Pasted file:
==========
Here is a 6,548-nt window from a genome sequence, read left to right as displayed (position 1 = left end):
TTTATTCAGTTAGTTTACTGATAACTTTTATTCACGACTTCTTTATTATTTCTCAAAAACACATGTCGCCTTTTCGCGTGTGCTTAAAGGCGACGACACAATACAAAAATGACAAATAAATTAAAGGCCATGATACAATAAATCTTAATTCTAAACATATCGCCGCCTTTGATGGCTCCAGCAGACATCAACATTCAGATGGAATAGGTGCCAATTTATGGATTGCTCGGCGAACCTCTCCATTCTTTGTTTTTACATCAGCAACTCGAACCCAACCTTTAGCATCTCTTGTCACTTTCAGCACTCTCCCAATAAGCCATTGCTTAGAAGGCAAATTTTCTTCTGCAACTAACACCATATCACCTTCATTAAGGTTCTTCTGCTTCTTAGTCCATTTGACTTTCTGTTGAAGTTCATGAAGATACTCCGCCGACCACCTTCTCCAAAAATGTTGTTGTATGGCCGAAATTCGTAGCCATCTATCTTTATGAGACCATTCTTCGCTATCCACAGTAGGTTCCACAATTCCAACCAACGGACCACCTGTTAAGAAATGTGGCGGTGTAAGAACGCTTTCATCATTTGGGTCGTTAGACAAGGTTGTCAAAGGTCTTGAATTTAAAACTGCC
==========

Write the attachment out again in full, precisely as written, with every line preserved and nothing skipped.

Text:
Here is a 6,548-nt window from a genome sequence, read left to right as displayed (position 1 = left end):
TTTATTCAGTTAGTTTACTGATAACTTTTATTCACGACTTCTTTATTATTTCTCAAAAACACATGTCGCCTTTTCGCGTGTGCTTAAAGGCGACGACACAATACAAAAATGACAAATAAATTAAAGGCCATGATACAATAAATCTTAATTCTAAACATATCGCCGCCTTTGATGGCTCCAGCAGACATCAACATTCAGATGGAATAGGTGCCAATTTATGGATTGCTCGGCGAACCTCTCCATTCTTTGTTTTTACATCAGCAACTCGAACCCAACCTTTAGCATCTCTTGTCACTTTCAGCACTCTCCCAATAAGCCATTGCTTAGAAGGCAAATTTTCTTCTGCAACTAACACCATATCACCTTCATTAAGGTTCTTCTGCTTCTTAGTCCATTTGACTTTCTGTTGAAGTTCATGAAGATACTCCGCCGACCACCTTCTCCAAAAATGTTGTTGTATGGCCGAAATTCGTAGCCATCTATCTTTATGAGACCATTCTTCGCTATCCACAGTAGGTTCCACAATTCCAACCAACGGACCACCTGTTAAGAAATGTGGCGGTGTAAGAACGCTTTCATCATTTGGGTCGTTAGACAAGGTTGTCAAAGGTCTTGAATTTAAAACTGCC